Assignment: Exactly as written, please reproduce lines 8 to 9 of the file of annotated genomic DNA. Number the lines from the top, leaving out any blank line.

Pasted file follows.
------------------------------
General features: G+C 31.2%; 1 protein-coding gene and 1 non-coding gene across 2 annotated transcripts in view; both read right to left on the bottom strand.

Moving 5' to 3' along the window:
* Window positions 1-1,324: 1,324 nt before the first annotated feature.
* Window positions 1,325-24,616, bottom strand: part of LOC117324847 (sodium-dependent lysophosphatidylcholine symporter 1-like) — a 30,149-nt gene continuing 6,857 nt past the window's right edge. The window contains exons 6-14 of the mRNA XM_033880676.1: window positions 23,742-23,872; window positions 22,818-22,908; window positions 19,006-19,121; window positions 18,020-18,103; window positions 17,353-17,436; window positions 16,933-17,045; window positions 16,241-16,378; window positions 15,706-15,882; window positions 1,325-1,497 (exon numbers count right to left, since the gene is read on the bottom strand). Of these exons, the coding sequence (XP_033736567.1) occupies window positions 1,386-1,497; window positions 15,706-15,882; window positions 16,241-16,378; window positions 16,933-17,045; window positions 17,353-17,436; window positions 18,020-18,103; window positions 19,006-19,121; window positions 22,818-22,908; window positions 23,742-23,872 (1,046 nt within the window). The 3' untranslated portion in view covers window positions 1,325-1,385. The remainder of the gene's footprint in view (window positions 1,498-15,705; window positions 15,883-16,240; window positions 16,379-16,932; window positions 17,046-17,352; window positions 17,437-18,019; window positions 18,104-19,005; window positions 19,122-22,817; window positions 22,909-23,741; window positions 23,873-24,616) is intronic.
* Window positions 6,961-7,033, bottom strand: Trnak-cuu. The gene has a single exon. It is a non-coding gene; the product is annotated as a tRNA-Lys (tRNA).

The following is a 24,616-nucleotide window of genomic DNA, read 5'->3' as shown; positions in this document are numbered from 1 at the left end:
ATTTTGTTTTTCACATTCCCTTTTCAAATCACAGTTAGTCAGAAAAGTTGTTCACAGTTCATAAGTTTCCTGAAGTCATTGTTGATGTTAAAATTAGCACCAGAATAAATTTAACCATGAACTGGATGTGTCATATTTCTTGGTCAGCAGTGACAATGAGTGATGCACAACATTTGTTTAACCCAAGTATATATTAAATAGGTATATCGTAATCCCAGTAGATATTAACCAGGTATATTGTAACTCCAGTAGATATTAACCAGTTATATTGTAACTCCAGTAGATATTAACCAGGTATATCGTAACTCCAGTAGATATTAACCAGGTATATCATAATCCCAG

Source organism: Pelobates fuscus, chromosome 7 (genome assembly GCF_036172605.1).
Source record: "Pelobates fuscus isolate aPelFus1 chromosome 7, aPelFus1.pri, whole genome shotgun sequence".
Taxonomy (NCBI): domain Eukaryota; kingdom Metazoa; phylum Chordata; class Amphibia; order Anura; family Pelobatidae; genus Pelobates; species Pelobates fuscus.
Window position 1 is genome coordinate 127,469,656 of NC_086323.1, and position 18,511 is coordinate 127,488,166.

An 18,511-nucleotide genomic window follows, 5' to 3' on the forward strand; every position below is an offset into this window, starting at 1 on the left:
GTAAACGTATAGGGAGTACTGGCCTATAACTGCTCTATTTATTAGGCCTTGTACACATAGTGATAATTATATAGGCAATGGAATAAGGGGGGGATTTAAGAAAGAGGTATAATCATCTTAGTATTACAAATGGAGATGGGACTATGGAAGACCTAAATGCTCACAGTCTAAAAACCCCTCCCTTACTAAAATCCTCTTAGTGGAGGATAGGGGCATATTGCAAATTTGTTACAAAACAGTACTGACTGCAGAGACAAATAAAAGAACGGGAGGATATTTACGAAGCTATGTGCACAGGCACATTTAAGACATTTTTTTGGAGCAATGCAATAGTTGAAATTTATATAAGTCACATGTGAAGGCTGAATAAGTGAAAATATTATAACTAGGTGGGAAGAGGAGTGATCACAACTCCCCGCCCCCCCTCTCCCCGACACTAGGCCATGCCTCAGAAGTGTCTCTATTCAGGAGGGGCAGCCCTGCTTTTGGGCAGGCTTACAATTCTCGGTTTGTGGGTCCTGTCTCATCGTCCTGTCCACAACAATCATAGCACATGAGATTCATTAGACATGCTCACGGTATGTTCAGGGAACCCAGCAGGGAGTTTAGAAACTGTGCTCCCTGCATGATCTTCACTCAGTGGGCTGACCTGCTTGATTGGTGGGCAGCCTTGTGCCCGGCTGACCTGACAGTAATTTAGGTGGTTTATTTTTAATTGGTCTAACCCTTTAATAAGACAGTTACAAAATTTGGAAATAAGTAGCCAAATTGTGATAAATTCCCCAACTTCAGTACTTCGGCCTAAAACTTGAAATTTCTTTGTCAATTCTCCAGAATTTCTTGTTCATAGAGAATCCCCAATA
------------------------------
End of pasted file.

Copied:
Source organism: Pelobates fuscus, chromosome 7 (genome assembly GCF_036172605.1).
Source record: "Pelobates fuscus isolate aPelFus1 chromosome 7, aPelFus1.pri, whole genome shotgun sequence".